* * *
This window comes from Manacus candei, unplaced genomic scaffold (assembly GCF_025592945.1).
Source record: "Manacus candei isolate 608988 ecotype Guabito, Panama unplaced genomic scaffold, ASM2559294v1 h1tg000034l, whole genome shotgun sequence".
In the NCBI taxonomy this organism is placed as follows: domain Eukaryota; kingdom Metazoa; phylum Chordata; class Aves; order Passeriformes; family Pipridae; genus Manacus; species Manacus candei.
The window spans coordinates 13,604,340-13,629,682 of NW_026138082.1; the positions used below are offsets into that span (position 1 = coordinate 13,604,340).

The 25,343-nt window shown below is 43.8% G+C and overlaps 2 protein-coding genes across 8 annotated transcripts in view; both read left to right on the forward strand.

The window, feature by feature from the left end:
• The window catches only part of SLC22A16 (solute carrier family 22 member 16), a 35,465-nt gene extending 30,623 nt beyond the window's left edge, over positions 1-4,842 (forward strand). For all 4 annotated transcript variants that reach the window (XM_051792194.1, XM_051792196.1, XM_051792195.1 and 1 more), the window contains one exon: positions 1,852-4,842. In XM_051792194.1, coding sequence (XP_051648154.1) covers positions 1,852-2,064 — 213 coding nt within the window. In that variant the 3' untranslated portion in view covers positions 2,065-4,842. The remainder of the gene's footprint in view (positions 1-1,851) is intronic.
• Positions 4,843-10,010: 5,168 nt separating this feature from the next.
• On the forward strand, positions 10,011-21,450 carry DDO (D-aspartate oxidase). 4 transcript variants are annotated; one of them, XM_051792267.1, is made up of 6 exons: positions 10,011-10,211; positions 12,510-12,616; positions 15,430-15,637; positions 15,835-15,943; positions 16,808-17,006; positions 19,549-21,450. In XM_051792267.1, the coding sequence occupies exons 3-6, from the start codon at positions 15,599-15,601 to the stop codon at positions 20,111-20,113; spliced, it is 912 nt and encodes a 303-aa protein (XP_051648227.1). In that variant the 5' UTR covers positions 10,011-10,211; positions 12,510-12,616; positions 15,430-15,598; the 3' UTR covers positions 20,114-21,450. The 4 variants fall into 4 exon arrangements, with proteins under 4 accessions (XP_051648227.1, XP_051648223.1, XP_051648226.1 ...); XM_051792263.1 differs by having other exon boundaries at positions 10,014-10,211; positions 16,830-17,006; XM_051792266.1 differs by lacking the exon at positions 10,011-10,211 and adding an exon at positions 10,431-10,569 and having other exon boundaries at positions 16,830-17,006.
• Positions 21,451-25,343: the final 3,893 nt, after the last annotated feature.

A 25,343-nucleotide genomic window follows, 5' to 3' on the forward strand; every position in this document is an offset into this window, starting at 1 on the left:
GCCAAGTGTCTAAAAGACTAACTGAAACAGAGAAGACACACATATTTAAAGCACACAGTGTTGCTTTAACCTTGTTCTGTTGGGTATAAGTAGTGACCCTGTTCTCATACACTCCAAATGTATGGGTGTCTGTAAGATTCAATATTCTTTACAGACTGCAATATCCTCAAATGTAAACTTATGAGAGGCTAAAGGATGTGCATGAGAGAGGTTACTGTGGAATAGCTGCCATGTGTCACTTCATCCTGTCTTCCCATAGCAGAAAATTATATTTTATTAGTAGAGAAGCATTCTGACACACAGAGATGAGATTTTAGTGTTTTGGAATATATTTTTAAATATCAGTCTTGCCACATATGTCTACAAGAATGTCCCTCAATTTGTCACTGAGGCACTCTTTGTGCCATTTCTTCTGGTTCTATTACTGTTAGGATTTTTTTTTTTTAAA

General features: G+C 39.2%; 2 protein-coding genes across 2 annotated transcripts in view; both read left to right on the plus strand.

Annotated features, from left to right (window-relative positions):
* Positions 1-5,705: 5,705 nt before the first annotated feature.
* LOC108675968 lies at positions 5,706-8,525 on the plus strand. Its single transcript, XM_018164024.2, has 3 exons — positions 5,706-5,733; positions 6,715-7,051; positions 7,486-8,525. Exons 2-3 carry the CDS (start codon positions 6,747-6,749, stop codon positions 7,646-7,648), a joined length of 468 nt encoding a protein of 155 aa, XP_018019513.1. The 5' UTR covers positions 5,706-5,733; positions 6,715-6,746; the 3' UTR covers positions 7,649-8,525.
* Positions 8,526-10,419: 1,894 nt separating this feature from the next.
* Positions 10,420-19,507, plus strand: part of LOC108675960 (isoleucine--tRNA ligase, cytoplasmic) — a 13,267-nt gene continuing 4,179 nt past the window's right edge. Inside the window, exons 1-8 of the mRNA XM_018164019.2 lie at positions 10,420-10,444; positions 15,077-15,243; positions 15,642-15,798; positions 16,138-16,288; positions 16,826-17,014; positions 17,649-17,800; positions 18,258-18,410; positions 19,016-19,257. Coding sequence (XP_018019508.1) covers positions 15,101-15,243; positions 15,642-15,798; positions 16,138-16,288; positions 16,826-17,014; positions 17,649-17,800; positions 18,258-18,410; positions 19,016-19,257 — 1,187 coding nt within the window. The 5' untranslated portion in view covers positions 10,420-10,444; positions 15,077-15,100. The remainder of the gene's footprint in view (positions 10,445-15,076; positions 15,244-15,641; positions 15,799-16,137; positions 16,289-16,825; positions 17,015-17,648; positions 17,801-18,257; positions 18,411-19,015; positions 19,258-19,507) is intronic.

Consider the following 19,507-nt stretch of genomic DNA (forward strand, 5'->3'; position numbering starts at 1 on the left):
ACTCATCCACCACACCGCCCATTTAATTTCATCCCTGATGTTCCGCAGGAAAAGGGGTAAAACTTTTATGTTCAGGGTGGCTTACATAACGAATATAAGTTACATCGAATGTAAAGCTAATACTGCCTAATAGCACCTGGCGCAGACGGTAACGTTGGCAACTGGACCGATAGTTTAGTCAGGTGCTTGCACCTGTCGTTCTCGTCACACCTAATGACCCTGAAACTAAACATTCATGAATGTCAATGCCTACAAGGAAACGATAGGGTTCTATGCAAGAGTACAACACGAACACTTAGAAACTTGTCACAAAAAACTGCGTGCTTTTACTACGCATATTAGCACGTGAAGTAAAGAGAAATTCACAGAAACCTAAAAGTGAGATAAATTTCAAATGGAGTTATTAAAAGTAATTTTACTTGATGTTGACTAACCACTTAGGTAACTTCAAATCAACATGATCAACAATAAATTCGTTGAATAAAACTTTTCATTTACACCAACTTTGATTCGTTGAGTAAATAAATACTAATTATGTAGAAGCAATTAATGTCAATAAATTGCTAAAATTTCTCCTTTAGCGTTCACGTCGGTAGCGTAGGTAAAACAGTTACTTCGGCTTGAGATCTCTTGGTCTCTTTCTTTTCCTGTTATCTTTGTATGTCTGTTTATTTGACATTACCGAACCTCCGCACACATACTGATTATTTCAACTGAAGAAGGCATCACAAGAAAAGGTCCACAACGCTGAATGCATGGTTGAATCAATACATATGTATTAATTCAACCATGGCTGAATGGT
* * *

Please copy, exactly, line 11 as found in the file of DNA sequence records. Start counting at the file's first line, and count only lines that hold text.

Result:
A 25,343-nucleotide genomic window follows, 5' to 3' on the forward strand; every position in this document is an offset into this window, starting at 1 on the left: